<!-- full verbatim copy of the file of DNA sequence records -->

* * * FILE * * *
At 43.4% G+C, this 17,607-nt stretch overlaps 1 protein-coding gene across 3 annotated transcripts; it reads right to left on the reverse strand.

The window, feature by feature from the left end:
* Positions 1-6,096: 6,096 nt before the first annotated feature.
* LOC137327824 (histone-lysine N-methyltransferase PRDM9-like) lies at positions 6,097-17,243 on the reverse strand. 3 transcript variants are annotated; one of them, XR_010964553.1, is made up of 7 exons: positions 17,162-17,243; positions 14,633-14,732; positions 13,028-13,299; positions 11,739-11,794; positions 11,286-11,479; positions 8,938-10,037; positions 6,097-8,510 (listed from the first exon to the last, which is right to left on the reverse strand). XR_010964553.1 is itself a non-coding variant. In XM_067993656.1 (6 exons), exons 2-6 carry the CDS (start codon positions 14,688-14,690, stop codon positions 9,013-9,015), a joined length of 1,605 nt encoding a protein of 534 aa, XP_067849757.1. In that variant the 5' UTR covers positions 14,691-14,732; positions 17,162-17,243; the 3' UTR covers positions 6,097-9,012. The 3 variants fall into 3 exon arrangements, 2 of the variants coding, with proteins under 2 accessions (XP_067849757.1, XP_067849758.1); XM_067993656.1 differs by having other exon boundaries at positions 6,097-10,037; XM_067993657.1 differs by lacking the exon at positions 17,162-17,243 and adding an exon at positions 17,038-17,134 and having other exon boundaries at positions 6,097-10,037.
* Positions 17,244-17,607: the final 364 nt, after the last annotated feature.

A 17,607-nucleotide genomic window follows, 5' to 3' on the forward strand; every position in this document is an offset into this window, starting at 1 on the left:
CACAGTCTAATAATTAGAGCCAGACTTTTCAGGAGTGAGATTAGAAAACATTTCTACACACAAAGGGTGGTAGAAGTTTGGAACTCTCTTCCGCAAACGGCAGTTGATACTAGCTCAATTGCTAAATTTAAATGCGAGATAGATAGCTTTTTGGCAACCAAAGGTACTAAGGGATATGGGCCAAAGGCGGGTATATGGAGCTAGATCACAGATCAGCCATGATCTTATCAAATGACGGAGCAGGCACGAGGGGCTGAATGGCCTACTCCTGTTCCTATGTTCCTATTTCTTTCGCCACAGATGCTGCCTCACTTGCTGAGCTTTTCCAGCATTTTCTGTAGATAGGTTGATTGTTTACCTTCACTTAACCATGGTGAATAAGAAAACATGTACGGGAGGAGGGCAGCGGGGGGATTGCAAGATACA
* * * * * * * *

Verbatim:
At 43.4% G+C, this 17,607-nt stretch overlaps 1 protein-coding gene across 3 annotated transcripts; it reads right to left on the reverse strand.

The window, feature by feature from the left end:
* Positions 1-6,096: 6,096 nt before the first annotated feature.
* LOC137327824 (histone-lysine N-methyltransferase PRDM9-like) lies at positions 6,097-17,243 on the reverse strand. 3 transcript variants are annotated; one of them, XR_010964553.1, is made up of 7 exons: positions 17,162-17,243; positions 14,633-14,732; positions 13,028-13,299; positions 11,739-11,794; positions 11,286-11,479; positions 8,938-10,037; positions 6,097-8,510 (listed from the first exon to the last, which is right to left on the reverse strand). XR_010964553.1 is itself a non-coding variant. In XM_067993656.1 (6 exons), exons 2-6 carry the CDS (start codon positions 14,688-14,690, stop codon positions 9,013-9,015), a joined length of 1,605 nt encoding a protein of 534 aa, XP_067849757.1. In that variant the 5' UTR covers positions 14,691-14,732; positions 17,162-17,243; the 3' UTR covers positions 6,097-9,012. The 3 variants fall into 3 exon arrangements, 2 of the variants coding, with proteins under 2 accessions (XP_067849757.1, XP_067849758.1); XM_067993656.1 differs by having other exon boundaries at positions 6,097-10,037; XM_067993657.1 differs by lacking the exon at positions 17,162-17,243 and adding an exon at positions 17,038-17,134 and having other exon boundaries at positions 6,097-10,037.
* Positions 17,244-17,607: the final 364 nt, after the last annotated feature.

A 17,607-nucleotide genomic window follows, 5' to 3' on the forward strand; every position in this document is an offset into this window, starting at 1 on the left:
CACAGTCTAATAATTAGAGCCAGACTTTTCAGGAGTGAGATTAGAAAACATTTCTACACACAAAGGGTGGTAGAAGTTTGGAACTCTCTTCCGCAAACGGCAGTTGATACTAGCTCAATTGCTAAATTTAAATGCGAGATAGATAGCTTTTTGGCAACCAAAGGTACTAAGGGATATGGGCCAAAGGCGGGTATATGGAGCTAGATCACAGATCAGCCATGATCTTATCAAATGACGGAGCAGGCACGAGGGGCTGAATGGCCTACTCCTGTTCCTATGTTCCTATTTCTTTCGCCACAGATGCTGCCTCACTTGCTGAGCTTTTCCAGCATTTTCTGTAGATAGGTTGATTGTTTACCTTCACTTAACCATGGTGAATAAGAAAACATGTACGGGAGGAGGGCAGCGGGGGGATTGCAAGATACA